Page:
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Embryonic Aneuploidy Does Not Differ Amongst Major Ethnicities as Determined by Genotyping

  • J.M. Franasiak
    Affiliations
    Division of Reproductive Endocrinology, Department of Obstetrics, Gynecology and Reproductive Science, Robert Wood Johnson Medical School, Rutgers University, New Brunswick, NJ, USA
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  • M. Olcha
    Affiliations
    Division of Reproductive Endocrinology, Department of Obstetrics, Gynecology and Reproductive Science, Robert Wood Johnson Medical School, Rutgers University, New Brunswick, NJ, USA
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  • D.T. Taylor
    Affiliations
    Division of Reproductive Endocrinology, Department of Obstetrics, Gynecology and Reproductive Science, Robert Wood Johnson Medical School, Rutgers University, New Brunswick, NJ, USA

    Reproductive Medicine Associates of New Jersey, Morristown, New Jersey, USA
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  • N.R. Treff
    Affiliations
    Division of Reproductive Endocrinology, Department of Obstetrics, Gynecology and Reproductive Science, Robert Wood Johnson Medical School, Rutgers University, New Brunswick, NJ, USA

    Reproductive Medicine Associates of New Jersey, Morristown, New Jersey, USA
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  • R.T. Scott
    Affiliations
    Division of Reproductive Endocrinology, Department of Obstetrics, Gynecology and Reproductive Science, Robert Wood Johnson Medical School, Rutgers University, New Brunswick, NJ, USA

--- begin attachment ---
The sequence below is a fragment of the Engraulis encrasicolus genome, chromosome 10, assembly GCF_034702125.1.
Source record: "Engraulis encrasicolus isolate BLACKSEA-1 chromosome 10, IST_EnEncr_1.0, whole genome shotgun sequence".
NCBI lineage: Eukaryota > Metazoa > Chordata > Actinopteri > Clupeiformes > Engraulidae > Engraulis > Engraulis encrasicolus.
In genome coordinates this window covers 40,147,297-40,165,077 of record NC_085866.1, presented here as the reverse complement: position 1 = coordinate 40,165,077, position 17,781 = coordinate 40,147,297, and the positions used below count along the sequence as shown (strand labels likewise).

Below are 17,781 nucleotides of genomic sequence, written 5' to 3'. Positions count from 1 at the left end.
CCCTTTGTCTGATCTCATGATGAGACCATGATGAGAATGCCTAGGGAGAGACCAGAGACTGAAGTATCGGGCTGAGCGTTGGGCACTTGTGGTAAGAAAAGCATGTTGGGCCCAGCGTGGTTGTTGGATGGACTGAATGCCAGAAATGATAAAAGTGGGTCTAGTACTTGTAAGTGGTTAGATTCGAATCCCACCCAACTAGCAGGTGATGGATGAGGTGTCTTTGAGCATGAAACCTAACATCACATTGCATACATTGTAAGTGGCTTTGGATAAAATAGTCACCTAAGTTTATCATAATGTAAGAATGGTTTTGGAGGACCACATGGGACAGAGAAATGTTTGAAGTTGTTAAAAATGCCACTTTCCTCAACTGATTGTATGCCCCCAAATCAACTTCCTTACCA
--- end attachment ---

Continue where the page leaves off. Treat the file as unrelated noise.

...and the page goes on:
Reproductive Medicine Associates of New Jersey, Morristown, New Jersey, USA
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      Ethnicity has been shown to be a factor in IVF success and differences in implantation, clinical, and ongoing pregnancies have been shown [1]. Aneuploidy is one of the best characterized barriers to ART success and, while ethnic background's link to single gene disorders is clearly established, little information exists regarding ethnicity and whole chromosome aneuploidy in IVF. With new methods of classifying continental ethnicity utilizing genetic profiles from a select group of single nucleotide polymorphisms (SNPs), termed ancestry informed of markers (AIMs), one can be determined with more accuracy than self-reporting [2]. The rates of aneuploidy in these patient populations have not been determined.
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